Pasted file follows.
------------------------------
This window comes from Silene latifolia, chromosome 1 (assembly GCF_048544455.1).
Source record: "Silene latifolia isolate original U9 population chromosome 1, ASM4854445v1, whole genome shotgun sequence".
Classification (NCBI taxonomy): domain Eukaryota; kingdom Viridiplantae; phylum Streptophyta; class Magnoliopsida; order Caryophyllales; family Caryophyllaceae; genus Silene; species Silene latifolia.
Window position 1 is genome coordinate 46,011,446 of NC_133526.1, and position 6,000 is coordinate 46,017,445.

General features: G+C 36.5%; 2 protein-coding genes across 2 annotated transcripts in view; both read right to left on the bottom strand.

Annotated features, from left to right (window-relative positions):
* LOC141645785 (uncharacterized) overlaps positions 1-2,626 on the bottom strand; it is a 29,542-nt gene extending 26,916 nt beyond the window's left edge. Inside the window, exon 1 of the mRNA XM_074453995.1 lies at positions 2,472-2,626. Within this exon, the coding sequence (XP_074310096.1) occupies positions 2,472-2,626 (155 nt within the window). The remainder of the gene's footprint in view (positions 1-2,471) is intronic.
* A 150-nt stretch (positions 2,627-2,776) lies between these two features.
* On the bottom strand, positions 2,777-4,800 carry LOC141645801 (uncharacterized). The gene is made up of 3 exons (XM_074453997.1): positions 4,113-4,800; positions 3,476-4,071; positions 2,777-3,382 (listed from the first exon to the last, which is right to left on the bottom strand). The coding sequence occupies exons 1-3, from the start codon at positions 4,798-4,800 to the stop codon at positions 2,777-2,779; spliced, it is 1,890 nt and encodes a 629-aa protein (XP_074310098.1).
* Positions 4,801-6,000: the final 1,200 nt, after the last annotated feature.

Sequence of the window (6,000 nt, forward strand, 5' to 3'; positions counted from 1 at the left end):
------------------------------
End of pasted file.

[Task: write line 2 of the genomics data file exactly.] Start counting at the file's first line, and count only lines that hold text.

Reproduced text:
Source record: "Silene latifolia isolate original U9 population chromosome 1, ASM4854445v1, whole genome shotgun sequence".